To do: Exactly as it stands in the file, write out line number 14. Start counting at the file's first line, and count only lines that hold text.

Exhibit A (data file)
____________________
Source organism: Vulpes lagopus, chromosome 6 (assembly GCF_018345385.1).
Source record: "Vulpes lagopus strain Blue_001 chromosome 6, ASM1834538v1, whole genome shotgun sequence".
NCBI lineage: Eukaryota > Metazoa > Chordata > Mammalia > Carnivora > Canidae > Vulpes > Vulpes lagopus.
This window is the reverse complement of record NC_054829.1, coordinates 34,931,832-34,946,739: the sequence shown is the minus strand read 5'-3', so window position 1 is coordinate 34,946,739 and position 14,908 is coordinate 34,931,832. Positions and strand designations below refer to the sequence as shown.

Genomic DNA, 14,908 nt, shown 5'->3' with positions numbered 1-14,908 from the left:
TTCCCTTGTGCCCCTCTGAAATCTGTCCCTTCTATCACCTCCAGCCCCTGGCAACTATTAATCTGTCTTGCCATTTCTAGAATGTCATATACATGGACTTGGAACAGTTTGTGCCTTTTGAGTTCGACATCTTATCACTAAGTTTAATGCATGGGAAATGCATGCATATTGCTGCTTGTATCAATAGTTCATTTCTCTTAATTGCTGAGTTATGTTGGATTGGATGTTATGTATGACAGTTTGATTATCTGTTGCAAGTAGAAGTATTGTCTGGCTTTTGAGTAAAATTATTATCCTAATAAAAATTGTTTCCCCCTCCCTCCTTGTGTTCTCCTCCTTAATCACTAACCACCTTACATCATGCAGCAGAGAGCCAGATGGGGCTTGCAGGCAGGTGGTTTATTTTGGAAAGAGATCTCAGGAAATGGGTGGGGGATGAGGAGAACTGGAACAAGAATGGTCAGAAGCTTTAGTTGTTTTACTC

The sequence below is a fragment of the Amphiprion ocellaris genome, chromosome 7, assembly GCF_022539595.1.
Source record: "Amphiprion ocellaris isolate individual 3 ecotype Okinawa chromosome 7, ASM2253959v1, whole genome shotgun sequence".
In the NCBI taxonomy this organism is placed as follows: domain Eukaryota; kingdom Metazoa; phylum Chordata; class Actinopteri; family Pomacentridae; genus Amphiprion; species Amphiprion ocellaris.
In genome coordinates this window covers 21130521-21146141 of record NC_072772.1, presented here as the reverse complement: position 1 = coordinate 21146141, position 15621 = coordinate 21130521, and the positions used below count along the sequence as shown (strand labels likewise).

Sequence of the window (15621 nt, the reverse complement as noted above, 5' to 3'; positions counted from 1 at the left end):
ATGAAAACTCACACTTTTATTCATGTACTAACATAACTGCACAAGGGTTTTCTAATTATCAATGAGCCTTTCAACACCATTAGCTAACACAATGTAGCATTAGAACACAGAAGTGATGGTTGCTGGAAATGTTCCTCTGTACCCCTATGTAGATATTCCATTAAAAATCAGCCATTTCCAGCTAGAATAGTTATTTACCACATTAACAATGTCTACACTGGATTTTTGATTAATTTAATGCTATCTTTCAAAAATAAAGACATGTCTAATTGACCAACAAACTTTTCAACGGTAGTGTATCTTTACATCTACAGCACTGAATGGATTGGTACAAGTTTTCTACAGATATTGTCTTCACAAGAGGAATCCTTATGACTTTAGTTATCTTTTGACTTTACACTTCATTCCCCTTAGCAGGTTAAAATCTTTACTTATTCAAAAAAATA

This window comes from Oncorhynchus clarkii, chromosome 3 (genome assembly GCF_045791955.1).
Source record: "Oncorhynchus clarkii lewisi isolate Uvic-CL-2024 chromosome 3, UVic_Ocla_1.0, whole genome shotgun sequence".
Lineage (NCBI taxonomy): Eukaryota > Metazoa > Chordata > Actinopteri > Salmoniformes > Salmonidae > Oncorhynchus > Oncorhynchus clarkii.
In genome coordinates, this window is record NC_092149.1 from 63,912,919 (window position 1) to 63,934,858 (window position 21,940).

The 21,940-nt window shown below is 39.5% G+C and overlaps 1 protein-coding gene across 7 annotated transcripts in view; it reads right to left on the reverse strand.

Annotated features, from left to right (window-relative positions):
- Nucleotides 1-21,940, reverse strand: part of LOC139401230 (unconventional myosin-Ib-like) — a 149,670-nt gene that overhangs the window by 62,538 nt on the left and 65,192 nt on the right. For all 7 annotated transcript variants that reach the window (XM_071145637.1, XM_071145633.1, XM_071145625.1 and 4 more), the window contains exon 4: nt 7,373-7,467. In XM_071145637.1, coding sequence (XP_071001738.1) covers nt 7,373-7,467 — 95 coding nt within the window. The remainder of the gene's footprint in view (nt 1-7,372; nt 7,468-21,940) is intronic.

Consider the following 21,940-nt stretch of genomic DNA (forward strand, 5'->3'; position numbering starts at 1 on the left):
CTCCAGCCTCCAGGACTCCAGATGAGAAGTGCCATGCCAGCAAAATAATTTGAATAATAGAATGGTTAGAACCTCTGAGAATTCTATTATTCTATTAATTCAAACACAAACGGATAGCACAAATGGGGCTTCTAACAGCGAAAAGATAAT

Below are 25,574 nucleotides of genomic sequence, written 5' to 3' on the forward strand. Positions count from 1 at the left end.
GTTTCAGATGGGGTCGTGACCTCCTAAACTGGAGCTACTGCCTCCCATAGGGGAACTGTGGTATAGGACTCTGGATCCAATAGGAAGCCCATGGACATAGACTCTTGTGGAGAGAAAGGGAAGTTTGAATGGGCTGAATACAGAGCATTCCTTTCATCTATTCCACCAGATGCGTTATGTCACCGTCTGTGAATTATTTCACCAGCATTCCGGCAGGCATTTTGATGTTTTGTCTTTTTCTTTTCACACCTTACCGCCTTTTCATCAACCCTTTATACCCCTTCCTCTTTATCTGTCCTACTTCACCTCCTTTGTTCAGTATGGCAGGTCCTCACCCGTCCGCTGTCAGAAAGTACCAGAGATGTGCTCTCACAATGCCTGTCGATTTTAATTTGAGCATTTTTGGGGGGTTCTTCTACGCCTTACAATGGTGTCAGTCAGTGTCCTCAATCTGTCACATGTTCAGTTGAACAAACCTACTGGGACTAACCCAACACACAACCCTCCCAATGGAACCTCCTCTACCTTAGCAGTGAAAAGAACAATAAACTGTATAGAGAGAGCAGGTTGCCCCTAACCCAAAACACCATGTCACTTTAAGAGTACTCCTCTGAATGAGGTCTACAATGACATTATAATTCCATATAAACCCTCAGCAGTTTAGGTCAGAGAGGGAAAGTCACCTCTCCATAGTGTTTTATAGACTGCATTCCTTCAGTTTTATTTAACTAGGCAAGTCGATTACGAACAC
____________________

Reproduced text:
Source record: "Oncorhynchus clarkii lewisi isolate Uvic-CL-2024 chromosome 3, UVic_Ocla_1.0, whole genome shotgun sequence".